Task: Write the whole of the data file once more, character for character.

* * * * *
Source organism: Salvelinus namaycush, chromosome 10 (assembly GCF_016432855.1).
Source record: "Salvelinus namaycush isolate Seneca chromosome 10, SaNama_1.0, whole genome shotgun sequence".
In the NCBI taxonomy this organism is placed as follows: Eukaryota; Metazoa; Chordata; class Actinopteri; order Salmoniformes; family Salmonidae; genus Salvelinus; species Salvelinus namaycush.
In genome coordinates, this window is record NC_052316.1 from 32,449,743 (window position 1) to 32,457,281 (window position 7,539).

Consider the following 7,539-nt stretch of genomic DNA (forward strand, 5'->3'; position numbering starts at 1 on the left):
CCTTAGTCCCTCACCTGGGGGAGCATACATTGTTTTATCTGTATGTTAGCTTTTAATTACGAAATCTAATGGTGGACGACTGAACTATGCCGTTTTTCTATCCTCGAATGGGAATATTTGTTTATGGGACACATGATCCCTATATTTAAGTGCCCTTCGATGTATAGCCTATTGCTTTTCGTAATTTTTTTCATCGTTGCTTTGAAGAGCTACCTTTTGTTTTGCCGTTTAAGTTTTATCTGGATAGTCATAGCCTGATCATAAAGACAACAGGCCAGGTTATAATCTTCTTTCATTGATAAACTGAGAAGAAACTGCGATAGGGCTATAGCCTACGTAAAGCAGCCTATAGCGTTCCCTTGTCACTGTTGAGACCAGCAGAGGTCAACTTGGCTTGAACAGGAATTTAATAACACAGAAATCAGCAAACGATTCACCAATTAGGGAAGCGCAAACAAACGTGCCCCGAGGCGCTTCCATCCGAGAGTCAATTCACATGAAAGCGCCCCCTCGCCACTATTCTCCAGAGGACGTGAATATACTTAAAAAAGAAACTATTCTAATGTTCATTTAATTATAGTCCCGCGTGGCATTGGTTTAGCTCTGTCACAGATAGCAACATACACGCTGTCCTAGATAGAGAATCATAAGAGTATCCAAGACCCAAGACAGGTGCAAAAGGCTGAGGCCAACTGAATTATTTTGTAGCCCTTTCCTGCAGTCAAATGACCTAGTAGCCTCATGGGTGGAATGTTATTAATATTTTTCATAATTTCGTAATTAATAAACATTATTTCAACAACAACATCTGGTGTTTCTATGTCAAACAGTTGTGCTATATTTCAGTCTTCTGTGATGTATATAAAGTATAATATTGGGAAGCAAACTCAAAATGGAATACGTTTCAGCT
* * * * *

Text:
Source organism: Salvelinus namaycush, chromosome 10 (assembly GCF_016432855.1).
Source record: "Salvelinus namaycush isolate Seneca chromosome 10, SaNama_1.0, whole genome shotgun sequence".
In the NCBI taxonomy this organism is placed as follows: Eukaryota; Metazoa; Chordata; class Actinopteri; order Salmoniformes; family Salmonidae; genus Salvelinus; species Salvelinus namaycush.
In genome coordinates, this window is record NC_052316.1 from 32,449,743 (window position 1) to 32,457,281 (window position 7,539).

Consider the following 7,539-nt stretch of genomic DNA (forward strand, 5'->3'; position numbering starts at 1 on the left):
CCTTAGTCCCTCACCTGGGGGAGCATACATTGTTTTATCTGTATGTTAGCTTTTAATTACGAAATCTAATGGTGGACGACTGAACTATGCCGTTTTTCTATCCTCGAATGGGAATATTTGTTTATGGGACACATGATCCCTATATTTAAGTGCCCTTCGATGTATAGCCTATTGCTTTTCGTAATTTTTTTCATCGTTGCTTTGAAGAGCTACCTTTTGTTTTGCCGTTTAAGTTTTATCTGGATAGTCATAGCCTGATCATAAAGACAACAGGCCAGGTTATAATCTTCTTTCATTGATAAACTGAGAAGAAACTGCGATAGGGCTATAGCCTACGTAAAGCAGCCTATAGCGTTCCCTTGTCACTGTTGAGACCAGCAGAGGTCAACTTGGCTTGAACAGGAATTTAATAACACAGAAATCAGCAAACGATTCACCAATTAGGGAAGCGCAAACAAACGTGCCCCGAGGCGCTTCCATCCGAGAGTCAATTCACATGAAAGCGCCCCCTCGCCACTATTCTCCAGAGGACGTGAATATACTTAAAAAAGAAACTATTCTAATGTTCATTTAATTATAGTCCCGCGTGGCATTGGTTTAGCTCTGTCACAGATAGCAACATACACGCTGTCCTAGATAGAGAATCATAAGAGTATCCAAGACCCAAGACAGGTGCAAAAGGCTGAGGCCAACTGAATTATTTTGTAGCCCTTTCCTGCAGTCAAATGACCTAGTAGCCTCATGGGTGGAATGTTATTAATATTTTTCATAATTTCGTAATTAATAAACATTATTTCAACAACAACATCTGGTGTTTCTATGTCAAACAGTTGTGCTATATTTCAGTCTTCTGTGATGTATATAAAGTATAATATTGGGAAGCAAACTCAAAATGGAATACGTTTCAGCT